Oil prices of near $100 per barrel caused alarm in consuming countries in 2007, and analysts forecast another tense crude market next year with triple-figure records a real prospect.
Despite a murky outlook for the world economy, crude prices are seen settling at elevated levels, spelling more pain for consumers and a steady flow of petrodollars for the world’s oil exporters.
From a low point of just below $50 per barrel in January, prices doubled in 2007, hitting $99,29 a barrel on November 21, an all-time record.
Oil forecasting is a notoriously difficult business, but few had expected such a run-up — apart from an analyst at investment bank Goldman Sachs who has achieved some fame for foreseeing early in 2005 a ”super spike” in prices to $105.
”People at the beginning of this year would never have dreamt that prices would have reached such exalted heights,” said a London-based analyst for the Centre for Global Energy Studies (CGES), Leo Drollas.
Goldman Sachs, one of the most active banks in the energy market, raised its price forecasts for 2008 by $10 on December 12, with average benchmark United States prices now seen at $95. The price could reach $105 by the end of 2008, it said.
The CGES sees an average of about $90 in the first half of the year and Drollas said a spike to $100 was a possibility, above all if a cold northern-hemisphere winter increased demand for heating fuel.
”There are conditions in which we would see well over $100 per barrel, such as a cool winter, tightness of Opec [Organisation of the Petroleum Exporting Countries] supplies, or non-Opec supply not growing as much as predicted,” he said.
World oil prices on Monday traded above $94 a barrel ahead of the Christmas holiday, underpinned by generally strong US economic data suggesting that energy demand in the world’s largest consumer may not weaken as much as anticipated.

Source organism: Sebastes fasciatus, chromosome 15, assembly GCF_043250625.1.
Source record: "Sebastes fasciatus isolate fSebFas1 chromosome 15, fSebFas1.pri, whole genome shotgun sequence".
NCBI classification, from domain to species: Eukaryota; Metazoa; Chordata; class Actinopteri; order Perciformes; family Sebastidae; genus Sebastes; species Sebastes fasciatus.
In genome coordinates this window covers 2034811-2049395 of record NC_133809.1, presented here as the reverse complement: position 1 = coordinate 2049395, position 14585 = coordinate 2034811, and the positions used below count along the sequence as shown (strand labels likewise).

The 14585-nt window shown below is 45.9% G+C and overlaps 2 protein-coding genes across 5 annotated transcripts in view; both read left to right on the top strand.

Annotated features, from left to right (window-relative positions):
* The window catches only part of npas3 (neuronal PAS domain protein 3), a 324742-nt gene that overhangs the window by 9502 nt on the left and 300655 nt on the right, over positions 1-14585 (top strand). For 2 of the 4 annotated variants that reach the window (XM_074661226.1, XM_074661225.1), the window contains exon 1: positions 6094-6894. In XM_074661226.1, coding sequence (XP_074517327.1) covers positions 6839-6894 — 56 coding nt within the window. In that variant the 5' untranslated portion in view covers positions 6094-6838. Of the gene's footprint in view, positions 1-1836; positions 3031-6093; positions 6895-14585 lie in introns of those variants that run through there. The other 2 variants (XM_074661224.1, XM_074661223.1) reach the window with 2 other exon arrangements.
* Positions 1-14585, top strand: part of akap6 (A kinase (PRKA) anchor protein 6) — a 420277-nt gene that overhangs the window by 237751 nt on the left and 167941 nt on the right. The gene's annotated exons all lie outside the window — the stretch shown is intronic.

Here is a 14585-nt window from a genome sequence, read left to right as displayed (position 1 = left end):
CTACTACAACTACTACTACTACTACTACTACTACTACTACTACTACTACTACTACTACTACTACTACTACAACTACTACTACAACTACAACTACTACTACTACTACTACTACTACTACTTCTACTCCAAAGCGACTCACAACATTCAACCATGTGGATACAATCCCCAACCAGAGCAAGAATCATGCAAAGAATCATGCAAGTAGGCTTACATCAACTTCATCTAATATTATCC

A US report showed that consumers shook off a slump in housing and tight credit and boosted spending by a stronger-than-anticipated 1,1% in November. The Commerce Department report also showed that personal incomes rose by 0,4%, a notch weaker than forecast.
Prices are also being supported at the moment by lingering concerns about supply during the northern-hemisphere winter.
The US has nonetheless been battling crises on two fronts. In the housing sector, prices are falling sharply and an increasing number of people are defaulting on home loans. That, in turn, has led to tightening corporate credit conditions, notably among banks holding securities backed by US home mortgages.
Despite prospects for slower growth, analysts at investment bank Merrill Lynch earlier this month pointed to upside risks to oil prices in early 2008.
”We start 2008 with the lowest OECD industry stocks recorded in four years, resulting in upside risks to near-term prices, particularly in the event of a colder-than-normal northern-hemisphere winter,” they said, upping their 2008 average price forecast to $82.
The OECD area includes the 30 industrialised member countries of the Organisation for Economic Cooperation and Development.
The 13-member Opec is the only player in the oil industry capable of bringing down prices, but the cartel shrugged off calls for more crude at a December meeting in Abu Dhabi. It is held responsible by many for the surge in prices in 2007 by restricting supplies to take down stock levels deliberately in industrialised countries.
”Opec has not been pumping enough. It’s as simple as that,” said Drollas.
Kirsch at PFC said 2007 was the year of ”the re-emergence of Opec” after many had said the influence of the organisation, which pumps 40% of world oil, had waned.
He also said the ”financialisation of oil”, or the use of oil as an investment product for speculators and even pension funds, was a key theme of 2007 that was set to continue in 2008. ”It started late last year. We’re now seeing different types of investors,” he said. ”Before it was primarily hedge funds; now we’re seeing pension funds, which are very conservative investors, taking long-term positions in oil as part of a larger portfolio strategy.”
Opec members have railed against the role of ”speculative” money, which they blame for volatility and high prices.
One factor expected to have less of an influence in 2008 than in previous years is a key geopolitical driver of prices for the past years: Iran. A recent US intelligence assessment said the Islamic republic, the second-biggest producer in Opec, had shelved its nuclear weapons programme in 2003, sharply reducing the risk of conflict in the Middle East. — Sapa-AFP